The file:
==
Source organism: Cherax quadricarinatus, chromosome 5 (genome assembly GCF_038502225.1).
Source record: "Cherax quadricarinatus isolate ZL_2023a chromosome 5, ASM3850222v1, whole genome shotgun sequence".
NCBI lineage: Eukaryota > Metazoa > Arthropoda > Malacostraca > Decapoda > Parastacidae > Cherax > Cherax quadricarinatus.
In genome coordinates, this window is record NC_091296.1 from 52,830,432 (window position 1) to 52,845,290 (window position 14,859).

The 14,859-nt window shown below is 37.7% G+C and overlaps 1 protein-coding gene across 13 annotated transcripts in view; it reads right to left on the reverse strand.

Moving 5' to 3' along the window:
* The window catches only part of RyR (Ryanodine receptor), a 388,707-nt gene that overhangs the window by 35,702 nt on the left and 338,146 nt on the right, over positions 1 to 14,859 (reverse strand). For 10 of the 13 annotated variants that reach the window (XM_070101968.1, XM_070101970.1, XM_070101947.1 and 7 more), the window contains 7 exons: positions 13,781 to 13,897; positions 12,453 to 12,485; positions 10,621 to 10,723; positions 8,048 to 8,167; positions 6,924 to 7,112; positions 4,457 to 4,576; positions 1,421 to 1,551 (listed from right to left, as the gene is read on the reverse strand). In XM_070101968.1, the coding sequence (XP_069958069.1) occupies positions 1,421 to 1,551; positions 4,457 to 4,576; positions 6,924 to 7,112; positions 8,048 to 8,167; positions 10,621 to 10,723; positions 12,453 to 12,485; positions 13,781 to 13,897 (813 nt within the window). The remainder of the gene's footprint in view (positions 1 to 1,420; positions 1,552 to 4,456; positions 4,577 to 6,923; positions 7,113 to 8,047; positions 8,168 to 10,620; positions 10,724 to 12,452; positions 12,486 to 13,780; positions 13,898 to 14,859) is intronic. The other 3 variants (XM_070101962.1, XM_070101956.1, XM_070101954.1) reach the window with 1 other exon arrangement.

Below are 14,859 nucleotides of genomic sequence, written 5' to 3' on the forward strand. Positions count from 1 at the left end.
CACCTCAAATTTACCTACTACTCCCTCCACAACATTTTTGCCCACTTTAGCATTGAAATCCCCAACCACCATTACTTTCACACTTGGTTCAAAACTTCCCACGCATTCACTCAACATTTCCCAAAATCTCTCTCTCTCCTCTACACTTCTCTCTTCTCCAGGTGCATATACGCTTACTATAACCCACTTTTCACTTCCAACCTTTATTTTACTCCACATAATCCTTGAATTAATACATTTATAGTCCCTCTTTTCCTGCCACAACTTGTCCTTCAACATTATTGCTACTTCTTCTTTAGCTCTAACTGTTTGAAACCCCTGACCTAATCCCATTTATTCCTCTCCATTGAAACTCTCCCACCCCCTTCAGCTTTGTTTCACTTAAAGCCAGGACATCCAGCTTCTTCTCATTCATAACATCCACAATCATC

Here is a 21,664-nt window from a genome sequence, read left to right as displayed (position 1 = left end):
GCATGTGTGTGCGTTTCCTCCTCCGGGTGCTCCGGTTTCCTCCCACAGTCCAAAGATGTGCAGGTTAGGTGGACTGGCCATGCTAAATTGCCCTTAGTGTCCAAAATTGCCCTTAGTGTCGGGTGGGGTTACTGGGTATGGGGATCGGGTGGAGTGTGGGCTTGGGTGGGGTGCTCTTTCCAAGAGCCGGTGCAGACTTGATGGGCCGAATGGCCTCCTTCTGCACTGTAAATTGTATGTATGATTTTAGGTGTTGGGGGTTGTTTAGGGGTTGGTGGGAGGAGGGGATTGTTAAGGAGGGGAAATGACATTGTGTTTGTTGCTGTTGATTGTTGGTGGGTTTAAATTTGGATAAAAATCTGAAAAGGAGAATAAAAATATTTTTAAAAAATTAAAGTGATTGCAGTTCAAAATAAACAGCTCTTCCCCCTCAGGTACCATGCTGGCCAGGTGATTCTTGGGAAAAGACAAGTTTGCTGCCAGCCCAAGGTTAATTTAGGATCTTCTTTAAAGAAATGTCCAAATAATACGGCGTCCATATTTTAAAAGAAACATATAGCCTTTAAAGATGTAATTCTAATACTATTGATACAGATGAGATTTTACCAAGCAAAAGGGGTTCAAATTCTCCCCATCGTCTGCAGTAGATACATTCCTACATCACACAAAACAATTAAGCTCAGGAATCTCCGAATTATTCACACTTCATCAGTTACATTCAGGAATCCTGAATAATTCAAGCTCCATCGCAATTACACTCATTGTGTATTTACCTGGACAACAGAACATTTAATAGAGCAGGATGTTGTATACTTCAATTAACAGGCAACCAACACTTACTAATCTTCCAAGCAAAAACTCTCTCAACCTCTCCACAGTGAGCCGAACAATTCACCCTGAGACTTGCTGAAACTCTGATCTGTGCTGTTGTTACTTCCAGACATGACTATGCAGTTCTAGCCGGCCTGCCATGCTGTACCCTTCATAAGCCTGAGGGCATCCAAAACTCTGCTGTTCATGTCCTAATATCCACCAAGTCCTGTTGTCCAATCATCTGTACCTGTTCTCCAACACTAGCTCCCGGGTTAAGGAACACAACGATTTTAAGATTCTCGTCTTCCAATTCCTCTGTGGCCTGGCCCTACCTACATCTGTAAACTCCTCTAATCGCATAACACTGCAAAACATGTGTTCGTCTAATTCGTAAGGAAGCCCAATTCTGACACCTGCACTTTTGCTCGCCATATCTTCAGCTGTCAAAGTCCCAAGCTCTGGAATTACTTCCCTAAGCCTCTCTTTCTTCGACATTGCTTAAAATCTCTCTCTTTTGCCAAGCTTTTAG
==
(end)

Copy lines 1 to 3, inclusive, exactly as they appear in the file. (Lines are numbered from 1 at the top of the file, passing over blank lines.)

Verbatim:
Source organism: Cherax quadricarinatus, chromosome 5 (genome assembly GCF_038502225.1).
Source record: "Cherax quadricarinatus isolate ZL_2023a chromosome 5, ASM3850222v1, whole genome shotgun sequence".
NCBI lineage: Eukaryota > Metazoa > Arthropoda > Malacostraca > Decapoda > Parastacidae > Cherax > Cherax quadricarinatus.